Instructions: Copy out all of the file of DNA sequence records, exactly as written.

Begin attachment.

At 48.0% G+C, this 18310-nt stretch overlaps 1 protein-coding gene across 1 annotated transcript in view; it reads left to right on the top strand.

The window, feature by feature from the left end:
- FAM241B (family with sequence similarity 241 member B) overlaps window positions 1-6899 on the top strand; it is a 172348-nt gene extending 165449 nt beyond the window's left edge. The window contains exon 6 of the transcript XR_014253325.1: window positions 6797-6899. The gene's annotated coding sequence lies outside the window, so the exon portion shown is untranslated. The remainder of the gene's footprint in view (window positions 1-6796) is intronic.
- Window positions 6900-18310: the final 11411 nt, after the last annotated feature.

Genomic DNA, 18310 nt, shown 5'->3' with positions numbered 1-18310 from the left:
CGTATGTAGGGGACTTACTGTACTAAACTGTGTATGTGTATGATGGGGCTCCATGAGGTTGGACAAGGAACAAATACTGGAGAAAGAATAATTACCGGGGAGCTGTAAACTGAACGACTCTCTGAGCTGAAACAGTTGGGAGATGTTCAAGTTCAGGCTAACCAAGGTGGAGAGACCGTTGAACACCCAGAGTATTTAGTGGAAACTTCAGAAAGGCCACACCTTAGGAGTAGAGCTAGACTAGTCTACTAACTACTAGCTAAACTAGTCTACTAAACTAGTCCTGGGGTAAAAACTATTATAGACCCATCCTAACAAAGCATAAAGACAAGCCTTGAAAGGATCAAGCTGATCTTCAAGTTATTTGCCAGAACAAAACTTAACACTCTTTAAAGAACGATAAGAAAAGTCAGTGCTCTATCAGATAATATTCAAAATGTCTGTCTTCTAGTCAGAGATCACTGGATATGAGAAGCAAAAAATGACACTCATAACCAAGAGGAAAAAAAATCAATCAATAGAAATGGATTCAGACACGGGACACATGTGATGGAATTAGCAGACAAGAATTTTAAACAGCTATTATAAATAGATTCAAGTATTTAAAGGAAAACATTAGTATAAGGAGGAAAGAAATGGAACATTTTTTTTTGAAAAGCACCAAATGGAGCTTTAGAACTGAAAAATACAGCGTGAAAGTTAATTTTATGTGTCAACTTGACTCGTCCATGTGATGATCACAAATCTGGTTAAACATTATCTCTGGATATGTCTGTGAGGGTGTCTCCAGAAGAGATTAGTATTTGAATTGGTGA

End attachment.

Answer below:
At 48.0% G+C, this 18310-nt stretch overlaps 1 protein-coding gene across 1 annotated transcript in view; it reads left to right on the top strand.

The window, feature by feature from the left end:
- FAM241B (family with sequence similarity 241 member B) overlaps window positions 1-6899 on the top strand; it is a 172348-nt gene extending 165449 nt beyond the window's left edge. The window contains exon 6 of the transcript XR_014253325.1: window positions 6797-6899. The gene's annotated coding sequence lies outside the window, so the exon portion shown is untranslated. The remainder of the gene's footprint in view (window positions 1-6796) is intronic.
- Window positions 6900-18310: the final 11411 nt, after the last annotated feature.

Genomic DNA, 18310 nt, shown 5'->3' with positions numbered 1-18310 from the left:
CGTATGTAGGGGACTTACTGTACTAAACTGTGTATGTGTATGATGGGGCTCCATGAGGTTGGACAAGGAACAAATACTGGAGAAAGAATAATTACCGGGGAGCTGTAAACTGAACGACTCTCTGAGCTGAAACAGTTGGGAGATGTTCAAGTTCAGGCTAACCAAGGTGGAGAGACCGTTGAACACCCAGAGTATTTAGTGGAAACTTCAGAAAGGCCACACCTTAGGAGTAGAGCTAGACTAGTCTACTAACTACTAGCTAAACTAGTCTACTAAACTAGTCCTGGGGTAAAAACTATTATAGACCCATCCTAACAAAGCATAAAGACAAGCCTTGAAAGGATCAAGCTGATCTTCAAGTTATTTGCCAGAACAAAACTTAACACTCTTTAAAGAACGATAAGAAAAGTCAGTGCTCTATCAGATAATATTCAAAATGTCTGTCTTCTAGTCAGAGATCACTGGATATGAGAAGCAAAAAATGACACTCATAACCAAGAGGAAAAAAAATCAATCAATAGAAATGGATTCAGACACGGGACACATGTGATGGAATTAGCAGACAAGAATTTTAAACAGCTATTATAAATAGATTCAAGTATTTAAAGGAAAACATTAGTATAAGGAGGAAAGAAATGGAACATTTTTTTTTGAAAAGCACCAAATGGAGCTTTAGAACTGAAAAATACAGCGTGAAAGTTAATTTTATGTGTCAACTTGACTCGTCCATGTGATGATCACAAATCTGGTTAAACATTATCTCTGGATATGTCTGTGAGGGTGTCTCCAGAAGAGATTAGTATTTGAATTGGTGA